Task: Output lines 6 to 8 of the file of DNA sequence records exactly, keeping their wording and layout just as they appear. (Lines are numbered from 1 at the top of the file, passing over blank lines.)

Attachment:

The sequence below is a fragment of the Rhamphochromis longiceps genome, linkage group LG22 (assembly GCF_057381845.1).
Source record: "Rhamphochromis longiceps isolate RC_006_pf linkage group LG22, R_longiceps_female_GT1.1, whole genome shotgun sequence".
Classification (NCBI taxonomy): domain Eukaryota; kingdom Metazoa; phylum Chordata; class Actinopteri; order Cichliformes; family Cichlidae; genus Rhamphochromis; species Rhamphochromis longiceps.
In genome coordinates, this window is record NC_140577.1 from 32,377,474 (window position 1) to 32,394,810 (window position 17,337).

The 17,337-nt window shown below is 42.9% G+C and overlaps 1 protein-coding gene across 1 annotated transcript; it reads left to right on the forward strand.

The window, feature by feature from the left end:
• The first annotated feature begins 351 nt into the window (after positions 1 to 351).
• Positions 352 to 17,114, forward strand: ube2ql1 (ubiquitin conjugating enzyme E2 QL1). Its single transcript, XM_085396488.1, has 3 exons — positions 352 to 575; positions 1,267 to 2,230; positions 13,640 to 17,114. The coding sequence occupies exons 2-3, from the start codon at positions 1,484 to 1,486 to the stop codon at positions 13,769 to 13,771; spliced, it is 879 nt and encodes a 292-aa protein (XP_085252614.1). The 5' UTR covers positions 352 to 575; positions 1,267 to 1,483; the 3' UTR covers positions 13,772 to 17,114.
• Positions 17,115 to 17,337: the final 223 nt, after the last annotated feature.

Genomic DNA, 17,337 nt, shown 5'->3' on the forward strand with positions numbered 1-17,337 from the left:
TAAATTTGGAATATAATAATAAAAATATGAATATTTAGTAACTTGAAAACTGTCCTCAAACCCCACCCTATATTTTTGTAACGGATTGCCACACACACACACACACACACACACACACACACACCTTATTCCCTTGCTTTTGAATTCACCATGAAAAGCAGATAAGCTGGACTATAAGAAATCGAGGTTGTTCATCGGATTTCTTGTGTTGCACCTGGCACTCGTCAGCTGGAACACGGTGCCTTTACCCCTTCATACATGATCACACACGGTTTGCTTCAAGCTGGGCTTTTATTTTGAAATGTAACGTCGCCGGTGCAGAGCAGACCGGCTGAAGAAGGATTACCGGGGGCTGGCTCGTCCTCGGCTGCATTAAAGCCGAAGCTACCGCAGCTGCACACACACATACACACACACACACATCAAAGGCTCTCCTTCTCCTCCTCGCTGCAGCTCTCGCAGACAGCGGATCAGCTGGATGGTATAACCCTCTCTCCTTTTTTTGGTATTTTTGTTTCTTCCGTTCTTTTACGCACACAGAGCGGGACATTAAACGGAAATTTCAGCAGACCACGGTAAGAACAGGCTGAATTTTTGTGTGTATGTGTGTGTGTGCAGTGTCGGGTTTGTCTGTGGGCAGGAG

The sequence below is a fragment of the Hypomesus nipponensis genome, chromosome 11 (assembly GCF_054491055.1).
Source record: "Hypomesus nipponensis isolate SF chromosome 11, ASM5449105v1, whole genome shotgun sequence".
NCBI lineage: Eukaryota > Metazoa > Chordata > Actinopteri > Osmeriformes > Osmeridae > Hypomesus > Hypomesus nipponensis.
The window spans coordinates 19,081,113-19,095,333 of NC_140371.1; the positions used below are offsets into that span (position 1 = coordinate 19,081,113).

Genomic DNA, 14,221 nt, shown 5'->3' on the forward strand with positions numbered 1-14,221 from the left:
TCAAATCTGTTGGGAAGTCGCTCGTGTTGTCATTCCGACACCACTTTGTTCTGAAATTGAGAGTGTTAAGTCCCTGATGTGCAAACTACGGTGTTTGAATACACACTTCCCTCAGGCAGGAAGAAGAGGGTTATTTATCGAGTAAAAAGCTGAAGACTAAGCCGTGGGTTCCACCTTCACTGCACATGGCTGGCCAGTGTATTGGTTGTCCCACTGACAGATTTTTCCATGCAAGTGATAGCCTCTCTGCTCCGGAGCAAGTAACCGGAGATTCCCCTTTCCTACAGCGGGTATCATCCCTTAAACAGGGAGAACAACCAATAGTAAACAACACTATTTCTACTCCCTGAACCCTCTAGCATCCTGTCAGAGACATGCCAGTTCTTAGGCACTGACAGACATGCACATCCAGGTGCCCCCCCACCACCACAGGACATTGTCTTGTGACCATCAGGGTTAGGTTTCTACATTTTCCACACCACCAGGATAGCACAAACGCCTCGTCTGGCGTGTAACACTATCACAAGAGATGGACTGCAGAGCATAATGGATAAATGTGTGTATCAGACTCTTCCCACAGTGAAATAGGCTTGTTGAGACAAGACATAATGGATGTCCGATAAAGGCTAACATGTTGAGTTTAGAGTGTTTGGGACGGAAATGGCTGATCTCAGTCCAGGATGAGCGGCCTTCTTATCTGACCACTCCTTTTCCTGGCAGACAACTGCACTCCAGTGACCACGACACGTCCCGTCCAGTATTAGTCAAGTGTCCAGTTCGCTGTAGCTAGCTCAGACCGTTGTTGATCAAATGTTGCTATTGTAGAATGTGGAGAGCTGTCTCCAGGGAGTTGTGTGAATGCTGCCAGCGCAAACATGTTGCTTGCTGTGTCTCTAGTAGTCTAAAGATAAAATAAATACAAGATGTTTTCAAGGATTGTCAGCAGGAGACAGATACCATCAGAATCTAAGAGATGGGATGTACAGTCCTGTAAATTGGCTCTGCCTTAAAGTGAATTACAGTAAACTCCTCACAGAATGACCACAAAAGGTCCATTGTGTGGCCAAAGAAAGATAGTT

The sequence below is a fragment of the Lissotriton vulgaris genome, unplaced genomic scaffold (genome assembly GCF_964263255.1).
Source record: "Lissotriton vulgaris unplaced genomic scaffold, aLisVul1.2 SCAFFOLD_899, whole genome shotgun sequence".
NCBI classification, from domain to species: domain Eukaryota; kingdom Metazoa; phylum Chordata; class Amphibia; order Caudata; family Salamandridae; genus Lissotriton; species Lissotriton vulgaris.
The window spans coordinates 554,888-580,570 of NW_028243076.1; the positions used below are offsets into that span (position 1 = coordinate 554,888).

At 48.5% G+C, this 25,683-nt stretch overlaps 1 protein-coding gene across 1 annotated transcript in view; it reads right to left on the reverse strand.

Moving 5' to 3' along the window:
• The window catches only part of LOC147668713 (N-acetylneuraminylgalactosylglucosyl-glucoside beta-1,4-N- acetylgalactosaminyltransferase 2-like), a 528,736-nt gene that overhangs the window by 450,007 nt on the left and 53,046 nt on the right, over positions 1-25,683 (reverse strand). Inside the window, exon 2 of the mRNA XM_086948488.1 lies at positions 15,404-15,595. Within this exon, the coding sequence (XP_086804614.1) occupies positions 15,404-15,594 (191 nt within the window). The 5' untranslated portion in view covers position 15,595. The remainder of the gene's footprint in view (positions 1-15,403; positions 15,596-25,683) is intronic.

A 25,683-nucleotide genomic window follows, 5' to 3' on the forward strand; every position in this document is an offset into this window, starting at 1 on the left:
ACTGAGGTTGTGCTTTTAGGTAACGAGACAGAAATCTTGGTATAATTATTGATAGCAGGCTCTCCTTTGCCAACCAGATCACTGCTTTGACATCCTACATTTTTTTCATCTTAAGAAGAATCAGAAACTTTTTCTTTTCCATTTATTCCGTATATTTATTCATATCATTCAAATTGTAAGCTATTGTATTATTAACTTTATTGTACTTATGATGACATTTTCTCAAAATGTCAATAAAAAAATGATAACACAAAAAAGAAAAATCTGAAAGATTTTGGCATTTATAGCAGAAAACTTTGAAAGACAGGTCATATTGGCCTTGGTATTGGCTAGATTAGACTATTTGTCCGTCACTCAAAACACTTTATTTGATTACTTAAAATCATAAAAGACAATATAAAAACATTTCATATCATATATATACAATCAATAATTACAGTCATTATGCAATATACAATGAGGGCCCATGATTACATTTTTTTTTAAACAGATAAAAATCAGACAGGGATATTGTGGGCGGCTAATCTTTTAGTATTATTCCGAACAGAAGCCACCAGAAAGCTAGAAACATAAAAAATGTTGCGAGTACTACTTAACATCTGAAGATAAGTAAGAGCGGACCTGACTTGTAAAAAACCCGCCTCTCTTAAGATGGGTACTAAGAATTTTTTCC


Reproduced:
The window, feature by feature from the left end:
• The first annotated feature begins 351 nt into the window (after positions 1 to 351).
• Positions 352 to 17,114, forward strand: ube2ql1 (ubiquitin conjugating enzyme E2 QL1). Its single transcript, XM_085396488.1, has 3 exons — positions 352 to 575; positions 1,267 to 2,230; positions 13,640 to 17,114. The coding sequence occupies exons 2-3, from the start codon at positions 1,484 to 1,486 to the stop codon at positions 13,769 to 13,771; spliced, it is 879 nt and encodes a 292-aa protein (XP_085252614.1). The 5' UTR covers positions 352 to 575; positions 1,267 to 1,483; the 3' UTR covers positions 13,772 to 17,114.